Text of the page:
“Is it true that you previously refused them?”
“He said that?”
“He also said he ran lab tests on the bathroom bloodstain.”
“I’d gotten the impression from you that he hadn’t done much of anything.”
She paused before answering. “It wasn’t so much what he did or didn’t do. The problem was his attitude. It was really sucky. He couldn’t have cared less.”
Although this response didn’t quite resolve the matter in Gurney’s mind, he decided to let it drop—at least for now.
“Kim, I’m looking at the background sources listed on the final page of your document—in particular a detective by the name of Hardwick. How does he happen to be involved in this?”
“You know him?” Her voice sounded wary.
“Yes, I do.”
“Well . . . when I started researching the Good Shepherd case a few months ago, I gathered the names of the law-enforcement people who were mentioned in news reports back when it happened. One of the earlier shootings took place in Hardwick’s jurisdiction, and he was one of the state police investigators who was temporarily involved.”
“Everything changed after the third weekend, I think it was, when one of the shootings occurred over the state line in Massachusetts. At that point the FBI took over.”
“Special Agent in Charge Matthew Trout?”
“Yeah, Trout. Control-freak asshole.”
“You’ve spoken to him?”
“He told me to go back and read the press releases issued by the FBI at the time. Then he instructed me to submit my questions in writing. Then he refused to answer any of them. If you call that speaking to him, then I guess I did. Officious jerk!”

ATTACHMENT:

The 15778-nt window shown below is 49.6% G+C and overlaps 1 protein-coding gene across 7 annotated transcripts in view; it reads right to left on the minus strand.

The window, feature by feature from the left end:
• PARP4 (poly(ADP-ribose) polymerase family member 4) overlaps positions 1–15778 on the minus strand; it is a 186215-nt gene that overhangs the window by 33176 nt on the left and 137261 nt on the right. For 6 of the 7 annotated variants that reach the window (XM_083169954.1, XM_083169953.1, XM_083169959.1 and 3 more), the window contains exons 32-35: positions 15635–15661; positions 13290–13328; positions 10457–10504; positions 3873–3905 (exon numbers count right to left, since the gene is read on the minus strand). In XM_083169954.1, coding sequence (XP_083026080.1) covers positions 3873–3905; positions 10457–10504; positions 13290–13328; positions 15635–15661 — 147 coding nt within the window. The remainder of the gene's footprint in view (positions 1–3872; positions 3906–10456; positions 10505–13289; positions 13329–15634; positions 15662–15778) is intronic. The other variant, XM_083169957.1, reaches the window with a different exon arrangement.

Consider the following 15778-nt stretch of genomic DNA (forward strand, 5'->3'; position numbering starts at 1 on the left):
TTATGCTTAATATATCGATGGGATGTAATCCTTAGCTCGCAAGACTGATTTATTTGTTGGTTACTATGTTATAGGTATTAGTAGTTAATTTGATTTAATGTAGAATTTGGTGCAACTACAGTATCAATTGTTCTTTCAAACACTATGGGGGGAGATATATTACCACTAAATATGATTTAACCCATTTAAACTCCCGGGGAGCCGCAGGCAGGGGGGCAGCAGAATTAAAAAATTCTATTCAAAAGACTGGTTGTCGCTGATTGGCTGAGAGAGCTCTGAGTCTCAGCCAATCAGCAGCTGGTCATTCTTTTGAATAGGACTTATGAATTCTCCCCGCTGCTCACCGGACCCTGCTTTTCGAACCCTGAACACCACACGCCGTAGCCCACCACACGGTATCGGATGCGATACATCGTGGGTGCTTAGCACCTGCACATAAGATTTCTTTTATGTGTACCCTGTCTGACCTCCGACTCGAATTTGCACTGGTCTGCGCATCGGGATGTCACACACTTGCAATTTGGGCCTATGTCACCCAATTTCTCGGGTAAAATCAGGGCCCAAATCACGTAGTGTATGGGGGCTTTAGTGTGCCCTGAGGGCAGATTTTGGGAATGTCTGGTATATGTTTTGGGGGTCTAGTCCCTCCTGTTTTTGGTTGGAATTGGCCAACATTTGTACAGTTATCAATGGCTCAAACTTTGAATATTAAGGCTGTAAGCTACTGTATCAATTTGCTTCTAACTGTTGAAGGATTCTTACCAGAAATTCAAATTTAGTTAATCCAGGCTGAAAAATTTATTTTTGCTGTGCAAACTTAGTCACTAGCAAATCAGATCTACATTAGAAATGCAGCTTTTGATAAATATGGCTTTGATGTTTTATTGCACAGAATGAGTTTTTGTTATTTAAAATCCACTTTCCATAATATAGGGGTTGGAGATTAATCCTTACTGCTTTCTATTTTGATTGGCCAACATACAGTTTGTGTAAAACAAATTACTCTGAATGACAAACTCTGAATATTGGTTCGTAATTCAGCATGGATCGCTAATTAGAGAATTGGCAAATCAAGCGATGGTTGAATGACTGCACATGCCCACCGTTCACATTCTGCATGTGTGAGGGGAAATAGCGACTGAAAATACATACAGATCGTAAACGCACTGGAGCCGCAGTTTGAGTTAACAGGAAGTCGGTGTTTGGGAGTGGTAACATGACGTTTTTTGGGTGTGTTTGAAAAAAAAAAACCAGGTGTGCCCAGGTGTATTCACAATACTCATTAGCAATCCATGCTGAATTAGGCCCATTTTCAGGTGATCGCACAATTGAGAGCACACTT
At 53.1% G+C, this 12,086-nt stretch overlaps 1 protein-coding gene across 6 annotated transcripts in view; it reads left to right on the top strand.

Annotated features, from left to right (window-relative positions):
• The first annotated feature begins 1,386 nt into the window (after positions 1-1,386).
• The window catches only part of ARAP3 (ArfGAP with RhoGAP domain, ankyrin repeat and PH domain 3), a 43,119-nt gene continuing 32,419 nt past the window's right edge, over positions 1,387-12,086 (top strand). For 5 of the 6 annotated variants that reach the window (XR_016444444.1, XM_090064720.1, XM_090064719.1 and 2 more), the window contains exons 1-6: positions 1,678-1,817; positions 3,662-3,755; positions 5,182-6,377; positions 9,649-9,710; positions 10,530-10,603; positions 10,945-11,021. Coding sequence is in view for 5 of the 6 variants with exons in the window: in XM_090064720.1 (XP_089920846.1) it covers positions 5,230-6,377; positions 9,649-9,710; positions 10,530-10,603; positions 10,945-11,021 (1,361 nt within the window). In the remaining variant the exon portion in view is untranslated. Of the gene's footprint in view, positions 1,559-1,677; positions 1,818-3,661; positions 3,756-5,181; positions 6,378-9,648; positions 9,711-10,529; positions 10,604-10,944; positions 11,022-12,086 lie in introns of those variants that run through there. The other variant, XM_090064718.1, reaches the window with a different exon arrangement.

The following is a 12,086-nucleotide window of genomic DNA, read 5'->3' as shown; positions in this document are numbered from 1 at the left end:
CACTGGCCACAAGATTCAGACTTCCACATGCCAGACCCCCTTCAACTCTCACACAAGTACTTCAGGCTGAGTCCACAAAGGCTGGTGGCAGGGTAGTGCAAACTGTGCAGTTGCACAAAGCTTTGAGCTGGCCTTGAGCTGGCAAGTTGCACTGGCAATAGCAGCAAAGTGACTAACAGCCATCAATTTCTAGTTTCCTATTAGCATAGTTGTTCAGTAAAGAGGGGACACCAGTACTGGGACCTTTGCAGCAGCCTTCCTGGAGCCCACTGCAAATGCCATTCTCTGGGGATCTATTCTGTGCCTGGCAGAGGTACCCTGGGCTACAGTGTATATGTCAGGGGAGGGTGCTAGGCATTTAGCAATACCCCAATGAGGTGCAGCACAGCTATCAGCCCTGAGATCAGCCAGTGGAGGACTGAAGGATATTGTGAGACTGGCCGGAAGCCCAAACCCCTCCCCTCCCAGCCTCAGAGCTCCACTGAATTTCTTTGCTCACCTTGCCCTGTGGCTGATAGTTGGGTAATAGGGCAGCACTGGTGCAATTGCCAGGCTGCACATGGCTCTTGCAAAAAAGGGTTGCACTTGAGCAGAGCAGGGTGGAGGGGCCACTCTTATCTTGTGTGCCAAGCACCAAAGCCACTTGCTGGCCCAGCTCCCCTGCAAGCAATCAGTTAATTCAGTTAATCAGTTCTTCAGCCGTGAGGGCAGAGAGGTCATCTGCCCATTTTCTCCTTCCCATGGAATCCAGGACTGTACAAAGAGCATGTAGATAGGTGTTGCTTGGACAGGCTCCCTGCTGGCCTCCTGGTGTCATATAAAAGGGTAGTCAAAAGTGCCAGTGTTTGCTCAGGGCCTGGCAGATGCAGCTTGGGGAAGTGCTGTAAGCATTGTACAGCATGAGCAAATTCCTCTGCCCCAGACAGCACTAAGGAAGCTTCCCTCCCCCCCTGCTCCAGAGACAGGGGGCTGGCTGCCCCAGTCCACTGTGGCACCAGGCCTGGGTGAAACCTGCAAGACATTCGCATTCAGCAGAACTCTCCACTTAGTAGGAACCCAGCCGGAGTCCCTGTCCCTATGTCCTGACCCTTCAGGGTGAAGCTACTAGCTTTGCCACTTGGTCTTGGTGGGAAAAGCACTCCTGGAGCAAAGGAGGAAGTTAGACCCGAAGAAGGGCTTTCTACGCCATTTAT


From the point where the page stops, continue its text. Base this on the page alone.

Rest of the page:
Gurney smiled to himself. Welcome to the FBI.
“But Hardwick was willing to talk to you?”
“Not so much at ﬁrst—not until he discovered that Trout was trying to control the information flow. Then he seemed happy to do whatever would make Trout unhappy.”
“That’s Jack. Used to say that FBI stood for Fucking Blithering Idiots.”
“He’s still saying it.”
“So why is Trout on your information list if he refuses to provide any?”
“That’s more for the RAM people. Trout might not talk to me, but Rudy Getz is different. You’d be amazed at who returns his calls. And how fast.”
“Interesting. And what about the third name—Max Clinter?”
“Max Clinter. Well. Where to start? Do you know anything about him at all?”
“The name rings a distant bell, that’s about it.”
“Clinter was the off-duty detective who got entangled in the final Good Shepherd attack.”
The memory of the tabloid accounts came back. “Was he the guy with the art student in his car . . . drunk out of his mind . . . firing his gun out the window . . . sideswiped a guy on a motorcycle . . . got blamed for the Good Shepherd escaping?”
“He’s one of your sources?”
Kim’s voice was defensive. “I’m taking whatever and whoever I can get. The problem is that just about everyone involved in the case refers all questions to Trout—which is like dropping them into a black hole.”
“So what have you managed to ﬁnd out from Clinter?”
“That’s not easy to answer. He’s a strange man. With a lot on his mind. I’m not sure I understand all of it. Maybe we could talk about it tomorrow in the car? I didn’t realize how late it was getting, and I need to take a shower.”